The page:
KEANE [To make this film], it was very important to go to China. We visited a school, and there’s this one little girl sitting in the front row of this classroom, and I had my sketchbook. I’m always just drawing, and when I looked at her, I was like, “That’s [protagonist] Fei Fei,” and I did this little sketch. It was that little girl and it was the voice of [actor] Cathy Ang, who really inspired so much of the inside of the character coming out, and it was [writer] Audrey Wells’ beautiful description of this girl who faces a crisis in her life. But what I really connected with was how smart this girl was. She knows math, science, physics and technology on one side, and she’s a lot like her dad, and then on the other side her mom fills her with these stories of imagination and she sees what no one else can see and believes what others don’t believe. I really connected with this character and wanted to animate from the inside out as I was taught: Don’t animate what the character is doing, animate what the character is thinking and feeling.
PETE DOCTER When we decided to make our main character [in Soul], Joe Gardner, a jazz musician, one of our consultants said that you could more accurately call jazz Black improvisational music. It was really a contribution from the African American community, and so we thought, “Well, the right thing to do here is to make this character Black.” We didn’t set out to make the first African American character in a Pixar film; we got into it by way of some of these other decisions. But then I quickly realized, “I am way over my head, I don’t know enough about what it is to grow up Black in Queens as a jazz musician,” so we really needed a lot of help. [Co-writer and co-director] Kemp Powers was the first guy to come on. And Jon Batiste. As much as Jamie Foxx is the voice of Joe, Jon is the hands and kind of soul of Joe. In fact, there are a couple of lines in the script where he’s talking to his class about a formative experience as a kid of going to a jazz club. It’s that fall-in-love moment, when you first saw what sets you on this trajectory for the rest of your life. I ended up talking to Jon Batiste and said, “Tell me about what is a formative moment that you remember of going to see a musician.” And he just talked and I wrote it all down, and that’s kind of what is in the script.
There still hasn’t been much diversity in feature animation, particularly in the leadership roles of directing and producing.
DOCTER I remember Frank Thomas and Ollie Johnston [two of Disney’s Nine Old Men, core animators of iconic characters who began working at the studio during the 1930s] saying it takes about 12 years to start to learn to do good animation, and from there you start to grow. It’s a slow learning process, so you can’t just grab somebody from square one and throw them in the deep end. We’ve been definitely conscious at Pixar. For the last five to six years, it’s been a very concerted effort.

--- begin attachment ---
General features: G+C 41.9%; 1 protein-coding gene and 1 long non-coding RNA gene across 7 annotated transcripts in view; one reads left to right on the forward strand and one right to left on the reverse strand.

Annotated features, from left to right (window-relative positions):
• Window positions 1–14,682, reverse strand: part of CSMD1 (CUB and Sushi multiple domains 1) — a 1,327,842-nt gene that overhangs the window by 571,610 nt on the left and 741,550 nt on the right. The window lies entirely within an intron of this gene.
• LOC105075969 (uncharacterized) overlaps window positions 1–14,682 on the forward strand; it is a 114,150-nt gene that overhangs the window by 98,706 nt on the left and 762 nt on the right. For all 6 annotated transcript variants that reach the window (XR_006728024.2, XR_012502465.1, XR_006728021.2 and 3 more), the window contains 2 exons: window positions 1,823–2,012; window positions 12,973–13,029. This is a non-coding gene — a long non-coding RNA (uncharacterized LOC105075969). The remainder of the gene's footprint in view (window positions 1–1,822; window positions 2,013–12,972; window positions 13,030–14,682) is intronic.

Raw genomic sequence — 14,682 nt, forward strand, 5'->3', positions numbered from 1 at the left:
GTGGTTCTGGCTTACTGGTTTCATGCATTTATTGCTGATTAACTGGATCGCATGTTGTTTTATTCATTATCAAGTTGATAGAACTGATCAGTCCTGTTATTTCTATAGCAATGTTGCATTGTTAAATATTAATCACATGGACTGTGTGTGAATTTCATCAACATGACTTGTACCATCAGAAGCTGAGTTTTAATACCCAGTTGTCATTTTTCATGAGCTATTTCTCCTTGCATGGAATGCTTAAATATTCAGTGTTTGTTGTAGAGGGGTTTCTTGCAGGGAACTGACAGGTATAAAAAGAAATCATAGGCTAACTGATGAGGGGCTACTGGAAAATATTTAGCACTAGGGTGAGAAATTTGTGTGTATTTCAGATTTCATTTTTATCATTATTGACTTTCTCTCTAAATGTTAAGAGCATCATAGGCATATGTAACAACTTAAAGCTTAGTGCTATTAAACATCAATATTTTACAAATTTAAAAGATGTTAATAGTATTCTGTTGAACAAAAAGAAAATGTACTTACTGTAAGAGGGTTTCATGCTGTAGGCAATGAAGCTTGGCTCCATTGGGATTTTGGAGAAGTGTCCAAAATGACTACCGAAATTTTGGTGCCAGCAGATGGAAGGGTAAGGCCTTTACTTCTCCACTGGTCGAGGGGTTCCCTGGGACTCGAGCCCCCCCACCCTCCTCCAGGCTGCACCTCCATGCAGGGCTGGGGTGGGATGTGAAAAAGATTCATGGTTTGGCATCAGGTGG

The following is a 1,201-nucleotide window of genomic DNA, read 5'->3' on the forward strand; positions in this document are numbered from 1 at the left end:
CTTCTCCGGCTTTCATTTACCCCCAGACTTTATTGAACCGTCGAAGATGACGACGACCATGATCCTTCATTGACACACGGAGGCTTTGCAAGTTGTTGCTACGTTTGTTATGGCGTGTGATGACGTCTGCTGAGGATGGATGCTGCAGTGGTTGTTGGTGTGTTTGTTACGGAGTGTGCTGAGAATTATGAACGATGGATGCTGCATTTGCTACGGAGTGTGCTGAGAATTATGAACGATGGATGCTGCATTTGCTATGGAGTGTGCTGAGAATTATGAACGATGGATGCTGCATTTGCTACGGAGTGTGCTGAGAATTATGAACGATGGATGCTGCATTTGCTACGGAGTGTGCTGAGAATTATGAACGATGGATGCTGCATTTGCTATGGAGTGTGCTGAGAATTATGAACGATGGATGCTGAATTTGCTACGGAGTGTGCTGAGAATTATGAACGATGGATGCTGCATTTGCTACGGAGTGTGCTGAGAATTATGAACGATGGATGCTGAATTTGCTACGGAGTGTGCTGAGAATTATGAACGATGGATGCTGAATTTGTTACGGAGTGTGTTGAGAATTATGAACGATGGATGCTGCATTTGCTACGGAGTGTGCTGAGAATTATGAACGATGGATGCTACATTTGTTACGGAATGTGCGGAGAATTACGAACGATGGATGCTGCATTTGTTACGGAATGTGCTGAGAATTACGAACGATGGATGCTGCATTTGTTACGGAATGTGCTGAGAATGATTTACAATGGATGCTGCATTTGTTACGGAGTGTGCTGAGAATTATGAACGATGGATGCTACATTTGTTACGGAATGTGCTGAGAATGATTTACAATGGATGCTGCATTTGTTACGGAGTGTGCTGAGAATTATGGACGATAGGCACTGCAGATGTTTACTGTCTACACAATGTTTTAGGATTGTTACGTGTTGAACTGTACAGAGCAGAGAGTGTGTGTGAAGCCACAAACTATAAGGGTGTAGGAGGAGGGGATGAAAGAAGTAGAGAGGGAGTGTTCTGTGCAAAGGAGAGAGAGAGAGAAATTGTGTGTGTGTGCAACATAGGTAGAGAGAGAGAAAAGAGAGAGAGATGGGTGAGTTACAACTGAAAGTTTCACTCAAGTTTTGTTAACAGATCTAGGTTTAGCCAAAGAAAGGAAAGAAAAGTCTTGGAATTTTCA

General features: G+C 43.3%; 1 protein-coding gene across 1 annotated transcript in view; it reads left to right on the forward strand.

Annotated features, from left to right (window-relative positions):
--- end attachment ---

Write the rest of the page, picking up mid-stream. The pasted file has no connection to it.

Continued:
MOORE Here in [Ireland’s] Cartoon Saloon and Lighthouse Studios, in terms of gender, we found ourselves at 60 percent female and 1 percent who prefer not to conform to a certain gender, and then everyone else was male, which is amazing to me. When we started the studio, [co-founder Nora Twomey] was the only woman in the studio for a while. Now most of the leadership on her new feature [the upcoming My Father’s Dragon] is female.
In terms of other kinds of diversity, I think there’s further to go, [including that] there should be more older people and more disabled people able to make a living in animation.
SWIFT For DreamWorks and Universal, like all the major studios, it’s a huge focus, and I think it’s the right thing to do, to try to increase diversity. But the other thing is, it’s a business decision as well, because the world is very diverse and you want storytellers who come from that background to be able to tell those stories — because then you get movies that represent and that do great business. So it’s the right thing to do, but it’s also a smart thing to do. It’s a huge focus here at DreamWorks.
Do you see shorts programs having impact in this area?
DOCTER Yeah, that’s for sure for us. SparkShorts has been really beneficial in giving voice to people who wouldn’t normally have a chance, and in particular because the stakes are lower, you know. It’s not the huge budgets [of] feature films.
MOORE That’s something that we focused on. And a lot of the younger talent, they’re bringing different perspectives in the shorts, and it’s a great place for them to get the confidence to pitch feature and series ideas.
Artist members of the LGBT community and other diverse backgrounds are able to come up through shorts much quicker.
Glen, would you talk about your experience on the short Dear Basketball?
KEANE The wonderful thing to me about animation is that it opens you to all sorts of paths. That’s what Dear Basketball was for me. With Kobe [Bryant] inviting me into the NBA, it was interesting. Our first conversation, we were trying to find our common ground, as I told him: “You’ve got the worst basketball player on earth animating you.” As we talked, we realized that our common ground was Beethoven. I had animated Beast’s transformation [in Beauty and the Beast] to Beethoven’s Ninth. I found that Beethoven really spoke to me as an artist, to the emotions and the human experience, and Kobe’s eyes lit up and he said, “What, I played the sixth game of the championship from 2009 against the Nuggets to Beethoven’s Fifth!” If you look at him walking onto the court, he’s got the headphones on, listening to Beethoven’s Fifth as he’s about to go out there.
The Croods: A New Age was the first studio animated feature to open in theaters amid the pandemic. How has that fared?